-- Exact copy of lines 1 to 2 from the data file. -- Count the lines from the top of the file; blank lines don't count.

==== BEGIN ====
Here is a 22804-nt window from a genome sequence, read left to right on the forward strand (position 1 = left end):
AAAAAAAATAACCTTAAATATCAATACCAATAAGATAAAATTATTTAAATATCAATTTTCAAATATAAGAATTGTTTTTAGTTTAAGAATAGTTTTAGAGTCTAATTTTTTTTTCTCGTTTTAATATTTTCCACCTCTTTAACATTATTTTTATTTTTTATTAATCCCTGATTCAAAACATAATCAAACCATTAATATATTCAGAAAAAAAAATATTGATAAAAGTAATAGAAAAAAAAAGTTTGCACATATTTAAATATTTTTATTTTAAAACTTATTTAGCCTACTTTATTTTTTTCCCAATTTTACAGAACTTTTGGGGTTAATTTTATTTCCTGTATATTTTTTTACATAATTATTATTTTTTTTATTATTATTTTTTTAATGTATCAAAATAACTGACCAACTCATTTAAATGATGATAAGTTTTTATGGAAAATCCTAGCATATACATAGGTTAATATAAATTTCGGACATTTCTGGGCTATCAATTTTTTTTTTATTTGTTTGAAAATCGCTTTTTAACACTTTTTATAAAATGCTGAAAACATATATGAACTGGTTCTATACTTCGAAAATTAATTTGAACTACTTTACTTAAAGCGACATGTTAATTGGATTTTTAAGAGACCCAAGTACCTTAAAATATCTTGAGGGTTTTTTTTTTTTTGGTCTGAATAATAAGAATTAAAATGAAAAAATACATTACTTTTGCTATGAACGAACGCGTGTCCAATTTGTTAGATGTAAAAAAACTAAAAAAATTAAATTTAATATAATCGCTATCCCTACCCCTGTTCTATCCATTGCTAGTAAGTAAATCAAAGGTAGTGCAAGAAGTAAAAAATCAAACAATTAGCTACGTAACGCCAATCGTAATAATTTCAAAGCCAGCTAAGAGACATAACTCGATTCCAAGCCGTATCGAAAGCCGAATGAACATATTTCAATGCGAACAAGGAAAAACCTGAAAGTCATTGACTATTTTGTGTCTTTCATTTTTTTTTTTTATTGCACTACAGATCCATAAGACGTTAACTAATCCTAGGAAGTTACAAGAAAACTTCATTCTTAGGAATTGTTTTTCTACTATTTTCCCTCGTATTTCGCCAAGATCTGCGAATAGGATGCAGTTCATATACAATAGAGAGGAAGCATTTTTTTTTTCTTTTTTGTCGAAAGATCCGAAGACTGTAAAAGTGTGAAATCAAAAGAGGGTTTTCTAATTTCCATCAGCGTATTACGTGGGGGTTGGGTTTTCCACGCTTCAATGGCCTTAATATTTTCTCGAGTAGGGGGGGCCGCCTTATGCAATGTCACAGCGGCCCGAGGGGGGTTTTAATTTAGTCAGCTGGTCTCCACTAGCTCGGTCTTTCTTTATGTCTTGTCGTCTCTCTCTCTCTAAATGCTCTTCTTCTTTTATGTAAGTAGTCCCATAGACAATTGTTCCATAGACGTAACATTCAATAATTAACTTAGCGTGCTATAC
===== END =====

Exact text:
Here is a 22804-nt window from a genome sequence, read left to right on the forward strand (position 1 = left end):
AAAAAAAATAACCTTAAATATCAATACCAATAAGATAAAATTATTTAAATATCAATTTTCAAATATAAGAATTGTTTTTAGTTTAAGAATAGTTTTAGAGTCTAATTTTTTTTTCTCGTTTTAATATTTTCCACCTCTTTAACATTATTTTTATTTTTTATTAATCCCTGATTCAAAACATAATCAAACCATTAATATATTCAGAAAAAAAAATATTGATAAAAGTAATAGAAAAAAAAAGTTTGCACATATTTAAATATTTTTATTTTAAAACTTATTTAGCCTACTTTATTTTTTTCCCAATTTTACAGAACTTTTGGGGTTAATTTTATTTCCTGTATATTTTTTTACATAATTATTATTTTTTTTATTATTATTTTTTTAATGTATCAAAATAACTGACCAACTCATTTAAATGATGATAAGTTTTTATGGAAAATCCTAGCATATACATAGGTTAATATAAATTTCGGACATTTCTGGGCTATCAATTTTTTTTTTATTTGTTTGAAAATCGCTTTTTAACACTTTTTATAAAATGCTGAAAACATATATGAACTGGTTCTATACTTCGAAAATTAATTTGAACTACTTTACTTAAAGCGACATGTTAATTGGATTTTTAAGAGACCCAAGTACCTTAAAATATCTTGAGGGTTTTTTTTTTTTTGGTCTGAATAATAAGAATTAAAATGAAAAAATACATTACTTTTGCTATGAACGAACGCGTGTCCAATTTGTTAGATGTAAAAAAACTAAAAAAATTAAATTTAATATAATCGCTATCCCTACCCCTGTTCTATCCATTGCTAGTAAGTAAATCAAAGGTAGTGCAAGAAGTAAAAAATCAAACAATTAGCTACGTAACGCCAATCGTAATAATTTCAAAGCCAGCTAAGAGACATAACTCGATTCCAAGCCGTATCGAAAGCCGAATGAACATATTTCAATGCGAACAAGGAAAAACCTGAAAGTCATTGACTATTTTGTGTCTTTCATTTTTTTTTTTTATTGCACTACAGATCCATAAGACGTTAACTAATCCTAGGAAGTTACAAGAAAACTTCATTCTTAGGAATTGTTTTTCTACTATTTTCCCTCGTATTTCGCCAAGATCTGCGAATAGGATGCAGTTCATATACAATAGAGAGGAAGCATTTTTTTTTTCTTTTTTGTCGAAAGATCCGAAGACTGTAAAAGTGTGAAATCAAAAGAGGGTTTTCTAATTTCCATCAGCGTATTACGTGGGGGTTGGGTTTTCCACGCTTCAATGGCCTTAATATTTTCTCGAGTAGGGGGGGCCGCCTTATGCAATGTCACAGCGGCCCGAGGGGGGTTTTAATTTAGTCAGCTGGTCTCCACTAGCTCGGTCTTTCTTTATGTCTTGTCGTCTCTCTCTCTCTAAATGCTCTTCTTCTTTTATGTAAGTAGTCCCATAGACAATTGTTCCATAGACGTAACATTCAATAATTAACTTAGCGTGCTATAC